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Tuesday, October 16, 2012

Guest Post from A Diary's House author C David Murphy

‘A Diary’s House’ as it relates to Samuel Clemens (Mark Twain) Huck Finn

Some of the initial reviews for ‘A Diary’s House’ have indicated aspects of writing style, story structure and character development similar to Samuel Clemens. I suspect this has as much to do with the story backdrop, the venture of three friends in a galactic attempt to become men, fighting the heralds of a dangerous and mighty river, and then coming out on the other side being well-respected for doing so.

I won’t divorce myself from the similarities of Tom Sawyer, Huckleberry Finn and of course, my main character Landon Hampshire while entailing the various adventures of all three. But the birth of such a novel as ‘A Diary’s House’ has much more to do with the ‘concept’ and ‘primary’ reason for its existence than the material or immaterial similarities that it may, in the end, present to the general readership.

If this were the case, the attempt to bring a favorable tale to light much as with Mark Twain during his day might have led to a very quick turnaround from initial inception, first rough draft, re-composition, edits, re-do’s, alterations in structure and character development, to the final product. Such a lengthy novel might take 1-2 years to perform. And in truth, the novel took as much time as this. But ‘A Diary’s House’, in its current form and only slightly altered with additional chapters and deeper supporting cast developments, is pretty much the same novel from a decade ago. There is one slight exception – the prologue and first chapter have had multiple re-writes.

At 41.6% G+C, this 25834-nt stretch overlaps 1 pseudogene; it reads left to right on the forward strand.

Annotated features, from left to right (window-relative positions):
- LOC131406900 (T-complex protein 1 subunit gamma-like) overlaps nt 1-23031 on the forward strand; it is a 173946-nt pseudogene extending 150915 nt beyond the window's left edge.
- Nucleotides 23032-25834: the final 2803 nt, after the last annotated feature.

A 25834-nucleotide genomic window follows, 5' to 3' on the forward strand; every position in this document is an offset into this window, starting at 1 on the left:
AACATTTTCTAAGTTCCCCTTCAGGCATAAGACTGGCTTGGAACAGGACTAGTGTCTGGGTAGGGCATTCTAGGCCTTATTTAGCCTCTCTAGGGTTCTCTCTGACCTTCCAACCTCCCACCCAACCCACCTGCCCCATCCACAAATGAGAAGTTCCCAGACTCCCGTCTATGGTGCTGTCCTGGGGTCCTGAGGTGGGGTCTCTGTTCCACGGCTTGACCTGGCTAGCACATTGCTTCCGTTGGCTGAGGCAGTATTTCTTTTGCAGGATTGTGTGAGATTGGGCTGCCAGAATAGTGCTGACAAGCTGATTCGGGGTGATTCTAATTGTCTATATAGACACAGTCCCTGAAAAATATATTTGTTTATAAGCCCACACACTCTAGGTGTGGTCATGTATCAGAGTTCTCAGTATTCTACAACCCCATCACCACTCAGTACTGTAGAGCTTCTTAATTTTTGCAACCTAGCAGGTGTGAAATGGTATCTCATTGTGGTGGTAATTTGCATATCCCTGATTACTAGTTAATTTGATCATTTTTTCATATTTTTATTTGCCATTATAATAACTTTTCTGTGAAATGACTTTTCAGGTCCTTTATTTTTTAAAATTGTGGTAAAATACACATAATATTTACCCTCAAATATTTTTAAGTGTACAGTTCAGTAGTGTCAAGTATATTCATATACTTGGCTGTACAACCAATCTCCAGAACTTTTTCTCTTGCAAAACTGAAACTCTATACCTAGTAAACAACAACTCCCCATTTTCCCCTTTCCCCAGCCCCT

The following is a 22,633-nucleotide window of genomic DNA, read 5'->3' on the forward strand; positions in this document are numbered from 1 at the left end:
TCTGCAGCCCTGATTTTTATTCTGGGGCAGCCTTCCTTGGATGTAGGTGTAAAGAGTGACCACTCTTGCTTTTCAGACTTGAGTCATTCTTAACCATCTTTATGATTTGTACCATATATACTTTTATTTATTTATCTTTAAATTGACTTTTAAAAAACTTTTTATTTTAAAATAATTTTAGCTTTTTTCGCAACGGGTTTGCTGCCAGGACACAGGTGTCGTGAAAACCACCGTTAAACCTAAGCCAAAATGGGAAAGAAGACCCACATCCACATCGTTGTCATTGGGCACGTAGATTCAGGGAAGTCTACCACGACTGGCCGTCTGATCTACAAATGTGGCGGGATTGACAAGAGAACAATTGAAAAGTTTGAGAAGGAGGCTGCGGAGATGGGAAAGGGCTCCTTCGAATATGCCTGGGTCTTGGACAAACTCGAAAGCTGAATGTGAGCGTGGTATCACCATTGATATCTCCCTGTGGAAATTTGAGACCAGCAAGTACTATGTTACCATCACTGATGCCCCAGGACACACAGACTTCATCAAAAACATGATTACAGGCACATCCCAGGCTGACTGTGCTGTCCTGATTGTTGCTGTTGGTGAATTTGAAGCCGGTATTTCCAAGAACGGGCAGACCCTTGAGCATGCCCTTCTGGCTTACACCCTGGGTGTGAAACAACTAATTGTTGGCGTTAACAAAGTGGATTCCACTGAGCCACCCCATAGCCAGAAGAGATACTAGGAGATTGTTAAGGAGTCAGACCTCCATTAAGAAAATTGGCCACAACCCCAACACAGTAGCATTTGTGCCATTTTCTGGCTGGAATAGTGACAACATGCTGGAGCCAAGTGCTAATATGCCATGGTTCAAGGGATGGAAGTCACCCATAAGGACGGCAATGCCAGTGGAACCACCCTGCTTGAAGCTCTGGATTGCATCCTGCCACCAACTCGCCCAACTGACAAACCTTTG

Perhaps the greatest similarities come with the banter in the style’s uniqueness; unlike anything the reader has read. This is where we can draw the distinction and similarities in one breath – simply put, the narrative has such a distinctive ‘voice’ all it’s own. A normal, more standard narrative might cause the story to fall by the wayside and lose its dimension, its unique point of view, and thus the message is lost.

I deliberated over the style in narrative for a few months before I began even writing the story; pose different styles in a limited two page start, review, another two page start, review, and so on. I did this seven times before I finally settled on a ‘Victorian style’ (which suits Samuel Clemens era and personification). After all, the story holds its backdrop within that time frame.

Now I had the arduous task to make the story enjoyable enough for the current day readership - to relish in the descriptive, elongated style most attributable to the Victorian times and still have the merit to hold the current day reader’s attention span. This bridge-gap was perhaps the hardest to overcome.

Remember, the ‘primary’ reason was for it to be read aloud to my children, in storybook format, during their early years. This requires an altered state in the narrative; a more flowing, ‘flowery’ settlement and metaphorical use – which would appeal to a child’s burgeoning imagination.

Samuel Clemens, in similar aspect, wrote with a likewise, though variable impression. I certainly am honored by the comparisons, and I am sure ‘A Diary’s House’ will be compared to other works/writers as the novel gets more exposure.

C. David Murphy
Author of A Diary’s House

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